And unlike Big John, we know that King Jesus is on the side of His people, and those who acknowledge Him have nothing to fear.



Popular posts from this blog

Book Review: The Heart Mender by @andyandrews (Andy Andrews)

The Heart Mender: A Story of Second ChancesEver read a book that you just kind of wish is true?  That's my take on The Heart Mender by Andy Andrews.  It's a charming story of love and forgiveness, and it's woven into the historical setting of World War II America.  For the narrative alone, the book is worth the read, but the message it contains is well worth absorbing as well.However, let's drop back a minute.  This book was originally published under the title Island of Saints.  I read Island of Saints and enjoyed it greatly.  Now, Andrews has released it under a new title, with a few minor changes.  All of this is explained in the Author's Note at the beginning, but should be noted for purchaser's sake.  If you read Island of Saints, you're rereading when you read The Heart Mender.  Now, go ahead and reread it.  It will not hurt you one bit.Overall, the story is well-paced.  There are points where I'd like more detail, both in the history and the geog…

Curiosity and the Faithlife Study Bible

Good morning! Today I want to take a look at the NIV Faithlife Study Bible. Rather than spend the whole post on this particular Study Bible, I’m going to hit a couple of highlights and then draw you through a few questions that I think this format helps with.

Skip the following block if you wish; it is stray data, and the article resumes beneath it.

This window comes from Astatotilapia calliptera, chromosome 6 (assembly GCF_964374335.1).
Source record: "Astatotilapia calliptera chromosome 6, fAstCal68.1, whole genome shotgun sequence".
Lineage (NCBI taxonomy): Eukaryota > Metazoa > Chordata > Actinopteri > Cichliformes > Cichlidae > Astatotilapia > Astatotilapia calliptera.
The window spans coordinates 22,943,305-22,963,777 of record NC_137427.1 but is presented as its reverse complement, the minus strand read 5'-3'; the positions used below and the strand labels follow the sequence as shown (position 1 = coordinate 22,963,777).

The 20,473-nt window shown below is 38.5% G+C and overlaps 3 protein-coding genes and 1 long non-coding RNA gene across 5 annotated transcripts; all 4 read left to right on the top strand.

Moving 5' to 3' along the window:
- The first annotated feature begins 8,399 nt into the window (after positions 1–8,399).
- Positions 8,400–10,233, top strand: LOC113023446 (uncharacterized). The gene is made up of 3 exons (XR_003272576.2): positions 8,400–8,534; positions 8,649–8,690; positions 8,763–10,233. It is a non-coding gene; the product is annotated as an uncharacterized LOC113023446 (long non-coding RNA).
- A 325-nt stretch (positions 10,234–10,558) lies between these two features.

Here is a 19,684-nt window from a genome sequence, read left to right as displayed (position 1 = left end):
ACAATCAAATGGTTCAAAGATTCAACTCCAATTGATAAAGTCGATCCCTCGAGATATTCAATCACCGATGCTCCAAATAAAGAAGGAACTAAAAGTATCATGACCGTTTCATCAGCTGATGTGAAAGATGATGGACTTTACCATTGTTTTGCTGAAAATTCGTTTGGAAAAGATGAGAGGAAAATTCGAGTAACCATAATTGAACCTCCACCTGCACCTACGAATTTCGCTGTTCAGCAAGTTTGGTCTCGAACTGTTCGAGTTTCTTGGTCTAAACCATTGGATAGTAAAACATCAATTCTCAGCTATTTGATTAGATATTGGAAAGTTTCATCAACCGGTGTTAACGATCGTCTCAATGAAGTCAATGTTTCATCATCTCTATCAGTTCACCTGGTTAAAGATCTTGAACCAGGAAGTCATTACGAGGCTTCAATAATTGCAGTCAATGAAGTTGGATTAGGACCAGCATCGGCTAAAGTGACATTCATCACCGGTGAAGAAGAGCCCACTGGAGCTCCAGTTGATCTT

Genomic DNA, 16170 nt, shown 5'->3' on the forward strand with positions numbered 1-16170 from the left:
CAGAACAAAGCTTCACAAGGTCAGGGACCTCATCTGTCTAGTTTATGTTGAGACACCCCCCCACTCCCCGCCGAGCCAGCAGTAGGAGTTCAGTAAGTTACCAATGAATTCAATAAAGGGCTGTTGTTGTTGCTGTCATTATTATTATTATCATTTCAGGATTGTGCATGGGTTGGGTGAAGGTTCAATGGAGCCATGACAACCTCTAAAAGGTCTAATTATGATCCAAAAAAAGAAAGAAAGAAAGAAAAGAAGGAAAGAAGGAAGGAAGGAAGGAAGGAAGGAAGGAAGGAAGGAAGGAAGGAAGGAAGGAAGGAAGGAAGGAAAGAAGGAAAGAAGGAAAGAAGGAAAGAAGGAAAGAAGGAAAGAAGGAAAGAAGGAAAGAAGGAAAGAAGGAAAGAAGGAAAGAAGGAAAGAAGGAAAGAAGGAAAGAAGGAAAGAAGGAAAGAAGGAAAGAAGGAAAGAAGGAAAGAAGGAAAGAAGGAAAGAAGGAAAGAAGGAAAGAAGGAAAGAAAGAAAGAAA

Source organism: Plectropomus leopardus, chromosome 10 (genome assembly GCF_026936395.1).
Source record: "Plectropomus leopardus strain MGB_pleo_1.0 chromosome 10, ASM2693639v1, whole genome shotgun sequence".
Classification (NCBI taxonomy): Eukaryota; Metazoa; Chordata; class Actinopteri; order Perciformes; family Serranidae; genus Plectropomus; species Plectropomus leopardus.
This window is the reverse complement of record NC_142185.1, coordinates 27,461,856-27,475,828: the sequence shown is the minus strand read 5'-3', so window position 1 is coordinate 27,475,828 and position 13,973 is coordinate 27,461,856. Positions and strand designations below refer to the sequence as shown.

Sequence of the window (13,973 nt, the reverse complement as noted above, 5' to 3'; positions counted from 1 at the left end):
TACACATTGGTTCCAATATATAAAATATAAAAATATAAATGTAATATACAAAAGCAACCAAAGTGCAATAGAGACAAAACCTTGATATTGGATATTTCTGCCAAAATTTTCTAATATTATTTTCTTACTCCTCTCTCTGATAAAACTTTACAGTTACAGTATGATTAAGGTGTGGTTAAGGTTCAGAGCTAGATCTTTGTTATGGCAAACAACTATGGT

First, the basics of the NIV Faithlife Study Bible (NIVFSB, please): the translation is the 2011 New International Version from Biblica. I’m not the biggest fan of that translation, but that’s for another day. It is a translation rather than a paraphrase, which is important for studying the Bible. Next, the NIVFSB is printed in color. Why does that matter? This version developed with Logos Bible Software’s technology and much of the “study” matter is transitioning from screen to typeface. The graphics, maps, timelines, and more work best with color. Finally, you’ve got the typical “below-the-line” running notes on the text. Most of these are explanations of context or highlights of parallels, drawing out the facts that we miss by …

Foolishness: 1 Corinthians 1

In Summary: 1 Corinthians opens with the standard greeting of a letter from the Apostle Paul. He tells who he is with (Sosthenes) and who he is writing to. In this case, that is the “church of God that is in Corinth.” He further specifies that this church is made up of those who are sanctified in Christ Jesus and called to be saints. 
He then expresses the blessing/greeting of “grace and peace” from God. From there, Paul reflects on his initial involvement with the Corinthian people and the beginning of the church. After that, though, there are problems to deal with and Paul is not hesitant to address them. He begins by addressing the division within the church. Apparently, the church had split into factions, some of which were drawn to various personalities who had led the church in times past. There is no firm evidence, or even a suggestion, that Paul, Cephas, Apollos, or anyone else had asked for a faction in their name. Further, the “I follow Christ” faction may not have been any le…